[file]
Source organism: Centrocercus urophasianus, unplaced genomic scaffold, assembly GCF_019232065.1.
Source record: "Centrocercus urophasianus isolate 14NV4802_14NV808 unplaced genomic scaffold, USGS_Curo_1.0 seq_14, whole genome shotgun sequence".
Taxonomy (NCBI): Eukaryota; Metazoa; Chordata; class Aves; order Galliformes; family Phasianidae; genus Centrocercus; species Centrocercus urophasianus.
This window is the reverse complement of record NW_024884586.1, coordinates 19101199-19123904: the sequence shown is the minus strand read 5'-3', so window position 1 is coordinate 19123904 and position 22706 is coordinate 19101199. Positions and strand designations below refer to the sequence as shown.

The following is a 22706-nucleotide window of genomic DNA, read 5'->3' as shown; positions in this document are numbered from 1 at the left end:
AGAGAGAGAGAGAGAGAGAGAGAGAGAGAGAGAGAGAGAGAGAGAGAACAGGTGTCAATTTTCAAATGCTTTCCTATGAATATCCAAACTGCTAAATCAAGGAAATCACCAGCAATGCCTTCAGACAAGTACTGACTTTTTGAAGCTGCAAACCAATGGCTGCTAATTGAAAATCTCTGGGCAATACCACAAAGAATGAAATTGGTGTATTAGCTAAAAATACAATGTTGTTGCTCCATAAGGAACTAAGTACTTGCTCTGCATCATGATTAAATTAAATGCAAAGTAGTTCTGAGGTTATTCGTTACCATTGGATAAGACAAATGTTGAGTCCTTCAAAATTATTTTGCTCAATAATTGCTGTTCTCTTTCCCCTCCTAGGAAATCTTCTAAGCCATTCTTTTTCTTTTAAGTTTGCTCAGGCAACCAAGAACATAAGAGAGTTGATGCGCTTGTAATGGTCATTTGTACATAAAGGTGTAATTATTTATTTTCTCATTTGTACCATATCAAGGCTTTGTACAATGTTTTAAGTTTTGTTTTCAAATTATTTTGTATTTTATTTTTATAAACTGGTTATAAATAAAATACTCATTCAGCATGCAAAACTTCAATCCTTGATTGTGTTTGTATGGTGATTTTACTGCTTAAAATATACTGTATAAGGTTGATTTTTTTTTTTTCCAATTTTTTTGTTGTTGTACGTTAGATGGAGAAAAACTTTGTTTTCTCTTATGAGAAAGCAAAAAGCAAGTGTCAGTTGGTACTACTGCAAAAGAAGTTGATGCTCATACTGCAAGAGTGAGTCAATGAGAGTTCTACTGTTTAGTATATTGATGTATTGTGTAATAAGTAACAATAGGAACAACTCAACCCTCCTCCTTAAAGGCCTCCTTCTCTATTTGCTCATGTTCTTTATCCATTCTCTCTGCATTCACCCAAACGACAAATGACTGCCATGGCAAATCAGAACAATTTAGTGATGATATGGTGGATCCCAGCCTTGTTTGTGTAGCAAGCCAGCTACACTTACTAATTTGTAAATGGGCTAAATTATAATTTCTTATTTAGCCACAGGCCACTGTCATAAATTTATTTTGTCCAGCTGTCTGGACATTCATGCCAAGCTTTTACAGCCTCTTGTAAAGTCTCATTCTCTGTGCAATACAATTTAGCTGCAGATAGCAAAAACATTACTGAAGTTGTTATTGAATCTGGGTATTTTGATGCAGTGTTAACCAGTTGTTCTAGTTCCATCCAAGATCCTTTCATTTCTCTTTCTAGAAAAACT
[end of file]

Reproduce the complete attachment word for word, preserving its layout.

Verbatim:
Source organism: Centrocercus urophasianus, unplaced genomic scaffold, assembly GCF_019232065.1.
Source record: "Centrocercus urophasianus isolate 14NV4802_14NV808 unplaced genomic scaffold, USGS_Curo_1.0 seq_14, whole genome shotgun sequence".
Taxonomy (NCBI): Eukaryota; Metazoa; Chordata; class Aves; order Galliformes; family Phasianidae; genus Centrocercus; species Centrocercus urophasianus.
This window is the reverse complement of record NW_024884586.1, coordinates 19101199-19123904: the sequence shown is the minus strand read 5'-3', so window position 1 is coordinate 19123904 and position 22706 is coordinate 19101199. Positions and strand designations below refer to the sequence as shown.

The following is a 22706-nucleotide window of genomic DNA, read 5'->3' as shown; positions in this document are numbered from 1 at the left end:
AGAGAGAGAGAGAGAGAGAGAGAGAGAGAGAGAGAGAGAGAGAGAGAACAGGTGTCAATTTTCAAATGCTTTCCTATGAATATCCAAACTGCTAAATCAAGGAAATCACCAGCAATGCCTTCAGACAAGTACTGACTTTTTGAAGCTGCAAACCAATGGCTGCTAATTGAAAATCTCTGGGCAATACCACAAAGAATGAAATTGGTGTATTAGCTAAAAATACAATGTTGTTGCTCCATAAGGAACTAAGTACTTGCTCTGCATCATGATTAAATTAAATGCAAAGTAGTTCTGAGGTTATTCGTTACCATTGGATAAGACAAATGTTGAGTCCTTCAAAATTATTTTGCTCAATAATTGCTGTTCTCTTTCCCCTCCTAGGAAATCTTCTAAGCCATTCTTTTTCTTTTAAGTTTGCTCAGGCAACCAAGAACATAAGAGAGTTGATGCGCTTGTAATGGTCATTTGTACATAAAGGTGTAATTATTTATTTTCTCATTTGTACCATATCAAGGCTTTGTACAATGTTTTAAGTTTTGTTTTCAAATTATTTTGTATTTTATTTTTATAAACTGGTTATAAATAAAATACTCATTCAGCATGCAAAACTTCAATCCTTGATTGTGTTTGTATGGTGATTTTACTGCTTAAAATATACTGTATAAGGTTGATTTTTTTTTTTTCCAATTTTTTTGTTGTTGTACGTTAGATGGAGAAAAACTTTGTTTTCTCTTATGAGAAAGCAAAAAGCAAGTGTCAGTTGGTACTACTGCAAAAGAAGTTGATGCTCATACTGCAAGAGTGAGTCAATGAGAGTTCTACTGTTTAGTATATTGATGTATTGTGTAATAAGTAACAATAGGAACAACTCAACCCTCCTCCTTAAAGGCCTCCTTCTCTATTTGCTCATGTTCTTTATCCATTCTCTCTGCATTCACCCAAACGACAAATGACTGCCATGGCAAATCAGAACAATTTAGTGATGATATGGTGGATCCCAGCCTTGTTTGTGTAGCAAGCCAGCTACACTTACTAATTTGTAAATGGGCTAAATTATAATTTCTTATTTAGCCACAGGCCACTGTCATAAATTTATTTTGTCCAGCTGTCTGGACATTCATGCCAAGCTTTTACAGCCTCTTGTAAAGTCTCATTCTCTGTGCAATACAATTTAGCTGCAGATAGCAAAAACATTACTGAAGTTGTTATTGAATCTGGGTATTTTGATGCAGTGTTAACCAGTTGTTCTAGTTCCATCCAAGATCCTTTCATTTCTCTTTCTAGAAAAACT